This is the film’s great irony. The two men slice and fire and cut, wounding each other to varying degrees each time, but their fights are constantly stymied by the conduct of the era; the ritual and rules of the duel. Their encounters become a self-sustaining engine of grievance as they literally take chunks off each other year by year. At one point they’re forced to march side by side as Napoleon attempts to invade Russia. Covered in furs and frost the two men fend off a handful of attacking forces, before d’Hubert turns to Feraud and simply says “Pistols next time”. Scott presents all this in his usual po-faced manner, and lets the absurdity speak for itself.

A few years prior, Stanley Kubrick had made Barry Lyndon, a film also set in the 1700s that used a similarly removed perspective to highlight the period’s silliness. Scott has spoken about the influence it had on him, and how he attempted to mimic its photography (styled to resemble paintings of the era), using natural light and composing long intricate takes. He did this for a tenth of Kubrick’s budget, and the results are stunning. The two men face off in front of rolling fields and distant herds of animals. The camera drifts out a window to reveal the inhabitants of a castle going about their business in adjacent rooms. Candlelit interiors are burnished and muted.

On its release the film was reviewed in the New York Times, who said it “may well remain one of the most dazzling visual experiences throughout all of 1978”, going on to rave “what one carries away from the film is a memory of almost indescribable beauty”.

At this point Scott had made thousands of commercials, and his gorgeous images are what has defined his career . A frequent criticism is that he allows them to overpower the substance of his stories, and The Duellists is clearly made by the same guy who helmed Legend and Blade Runner, content to let the pace sag as we soak up all the eye candy on offer. That said, it only runs for one hour forty, and is helped by its structure, essentially cutting from one duel to the next.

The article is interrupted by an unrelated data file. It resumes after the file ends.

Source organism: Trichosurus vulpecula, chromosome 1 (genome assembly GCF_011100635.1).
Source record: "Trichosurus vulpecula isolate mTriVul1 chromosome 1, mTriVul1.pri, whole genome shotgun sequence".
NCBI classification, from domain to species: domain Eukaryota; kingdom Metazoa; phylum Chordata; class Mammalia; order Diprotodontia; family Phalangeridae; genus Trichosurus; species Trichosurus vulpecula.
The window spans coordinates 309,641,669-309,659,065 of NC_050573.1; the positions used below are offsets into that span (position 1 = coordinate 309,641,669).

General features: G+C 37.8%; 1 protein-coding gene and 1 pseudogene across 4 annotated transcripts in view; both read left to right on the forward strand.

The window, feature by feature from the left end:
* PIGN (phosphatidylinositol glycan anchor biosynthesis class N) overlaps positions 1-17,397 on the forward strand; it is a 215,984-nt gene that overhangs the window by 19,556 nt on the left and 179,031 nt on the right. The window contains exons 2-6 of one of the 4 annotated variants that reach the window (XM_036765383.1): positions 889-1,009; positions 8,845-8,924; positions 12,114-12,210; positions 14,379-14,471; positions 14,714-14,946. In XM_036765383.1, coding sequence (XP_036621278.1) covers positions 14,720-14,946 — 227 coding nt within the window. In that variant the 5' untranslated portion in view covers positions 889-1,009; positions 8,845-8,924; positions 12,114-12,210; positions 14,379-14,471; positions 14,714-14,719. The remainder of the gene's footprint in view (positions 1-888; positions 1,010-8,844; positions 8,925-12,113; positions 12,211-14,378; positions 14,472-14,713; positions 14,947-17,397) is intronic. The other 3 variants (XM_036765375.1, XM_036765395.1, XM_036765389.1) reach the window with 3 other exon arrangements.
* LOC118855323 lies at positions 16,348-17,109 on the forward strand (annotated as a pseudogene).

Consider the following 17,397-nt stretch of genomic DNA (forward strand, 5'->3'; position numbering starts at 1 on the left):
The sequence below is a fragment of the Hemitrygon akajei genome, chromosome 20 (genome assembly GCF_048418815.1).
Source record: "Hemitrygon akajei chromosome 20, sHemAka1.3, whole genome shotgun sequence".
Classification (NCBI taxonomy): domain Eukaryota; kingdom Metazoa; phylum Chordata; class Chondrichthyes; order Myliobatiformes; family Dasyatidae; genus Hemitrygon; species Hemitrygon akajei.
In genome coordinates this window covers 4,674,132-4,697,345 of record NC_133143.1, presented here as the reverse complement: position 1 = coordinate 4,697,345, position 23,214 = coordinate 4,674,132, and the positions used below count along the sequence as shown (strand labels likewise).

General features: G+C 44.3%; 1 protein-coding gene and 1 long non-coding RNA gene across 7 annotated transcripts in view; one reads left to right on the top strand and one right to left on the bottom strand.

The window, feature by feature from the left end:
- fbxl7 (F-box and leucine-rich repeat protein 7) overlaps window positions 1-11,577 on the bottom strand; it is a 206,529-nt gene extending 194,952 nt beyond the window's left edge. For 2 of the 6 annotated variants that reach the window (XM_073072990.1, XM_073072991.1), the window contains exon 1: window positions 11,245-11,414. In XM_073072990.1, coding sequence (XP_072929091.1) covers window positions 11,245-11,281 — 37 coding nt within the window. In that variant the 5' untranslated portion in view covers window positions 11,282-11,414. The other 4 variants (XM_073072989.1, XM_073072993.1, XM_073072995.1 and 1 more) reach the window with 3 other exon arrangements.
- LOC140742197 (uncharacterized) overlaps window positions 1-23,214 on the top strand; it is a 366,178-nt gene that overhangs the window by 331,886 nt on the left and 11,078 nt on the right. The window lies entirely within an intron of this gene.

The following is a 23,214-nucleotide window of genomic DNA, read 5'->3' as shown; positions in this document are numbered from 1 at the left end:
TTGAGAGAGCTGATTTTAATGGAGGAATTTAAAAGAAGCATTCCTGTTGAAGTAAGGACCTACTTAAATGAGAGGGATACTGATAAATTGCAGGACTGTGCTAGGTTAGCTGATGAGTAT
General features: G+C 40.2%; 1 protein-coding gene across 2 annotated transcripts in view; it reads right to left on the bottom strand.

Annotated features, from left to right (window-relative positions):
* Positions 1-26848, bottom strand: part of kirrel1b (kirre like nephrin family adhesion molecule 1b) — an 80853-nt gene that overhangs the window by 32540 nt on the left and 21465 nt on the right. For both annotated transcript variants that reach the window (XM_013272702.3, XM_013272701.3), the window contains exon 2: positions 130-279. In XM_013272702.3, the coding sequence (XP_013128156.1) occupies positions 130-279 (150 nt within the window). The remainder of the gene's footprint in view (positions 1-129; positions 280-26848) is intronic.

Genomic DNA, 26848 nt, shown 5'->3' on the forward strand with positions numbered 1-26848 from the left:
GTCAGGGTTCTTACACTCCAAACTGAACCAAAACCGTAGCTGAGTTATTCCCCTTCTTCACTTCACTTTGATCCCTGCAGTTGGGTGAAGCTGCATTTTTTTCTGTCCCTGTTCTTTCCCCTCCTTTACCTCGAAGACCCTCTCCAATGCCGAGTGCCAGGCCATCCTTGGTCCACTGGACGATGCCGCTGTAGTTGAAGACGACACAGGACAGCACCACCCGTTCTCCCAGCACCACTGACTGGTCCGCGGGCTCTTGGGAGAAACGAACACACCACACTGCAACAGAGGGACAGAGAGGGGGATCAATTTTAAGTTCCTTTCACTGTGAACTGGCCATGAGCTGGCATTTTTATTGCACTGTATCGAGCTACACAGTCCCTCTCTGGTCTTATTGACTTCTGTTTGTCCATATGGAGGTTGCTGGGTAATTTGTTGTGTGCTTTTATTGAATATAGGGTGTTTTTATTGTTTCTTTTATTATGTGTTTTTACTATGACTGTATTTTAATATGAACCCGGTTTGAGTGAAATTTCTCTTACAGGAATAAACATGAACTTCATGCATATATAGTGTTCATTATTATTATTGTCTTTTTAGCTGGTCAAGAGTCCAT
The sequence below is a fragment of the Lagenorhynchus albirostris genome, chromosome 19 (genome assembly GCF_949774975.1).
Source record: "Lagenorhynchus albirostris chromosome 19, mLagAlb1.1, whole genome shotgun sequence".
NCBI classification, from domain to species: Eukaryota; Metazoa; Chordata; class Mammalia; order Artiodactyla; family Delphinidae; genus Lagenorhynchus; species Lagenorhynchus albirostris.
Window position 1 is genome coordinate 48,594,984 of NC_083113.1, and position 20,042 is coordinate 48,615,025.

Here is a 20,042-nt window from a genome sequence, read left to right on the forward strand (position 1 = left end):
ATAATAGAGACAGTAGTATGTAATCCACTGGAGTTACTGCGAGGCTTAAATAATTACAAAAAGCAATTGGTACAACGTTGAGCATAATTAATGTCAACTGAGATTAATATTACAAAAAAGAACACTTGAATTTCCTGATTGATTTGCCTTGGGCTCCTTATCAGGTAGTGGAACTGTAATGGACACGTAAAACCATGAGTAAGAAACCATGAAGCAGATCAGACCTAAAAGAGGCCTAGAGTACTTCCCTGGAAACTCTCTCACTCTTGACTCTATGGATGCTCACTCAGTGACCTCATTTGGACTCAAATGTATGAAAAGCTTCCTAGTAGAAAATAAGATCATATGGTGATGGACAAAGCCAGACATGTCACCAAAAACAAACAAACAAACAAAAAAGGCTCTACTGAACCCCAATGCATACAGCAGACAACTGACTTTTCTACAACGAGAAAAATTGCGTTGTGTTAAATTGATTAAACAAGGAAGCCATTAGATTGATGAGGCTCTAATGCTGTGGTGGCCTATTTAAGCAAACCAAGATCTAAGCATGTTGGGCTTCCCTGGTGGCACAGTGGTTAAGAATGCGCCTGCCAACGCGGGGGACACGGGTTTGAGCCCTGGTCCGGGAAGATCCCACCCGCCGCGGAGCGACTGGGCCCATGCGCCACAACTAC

The film’s conclusion is beautiful not just visually, but also poetically. The final duel takes place atop a hill in the ruins of a castle, and eventually mirrors Napoleon’s downfall with Feraud’s as he’s left to simmer, stymied by the same societal rules that allowed him his ongoing vengeance. Scott makes this clear by mirroring an 1830 picture of Napoleon by British painter Benjamin Robert Haydon. The sun emerges from the clouds, shining down on Feraud as he’s left with no choice but to accept his defeat.

I watched The Duellists relatively recently, and I wish I’d gotten to it sooner. I don’t think it quite meets the titanic standards of Scott’s twin pillars of Alien and Blade Runner… but it’s pretty close. The substance he’s sometimes accused of lacking is plentiful here, and when he doesn’t interrogate his characters, it’s an asset. In that way it reminded me of his 2013 film The Counselor, which was similarly happy to follow doomed people inside an absurd system, like bugs in a jar.

The Last Duel arrives forty four years after Scott’s debut, and looks just as austere as you’d expect. He’s had his triumphs over the years, and a good deal of failures, and while I don’t yet know how his latest stacks up, I guarantee it’s going to look incredible.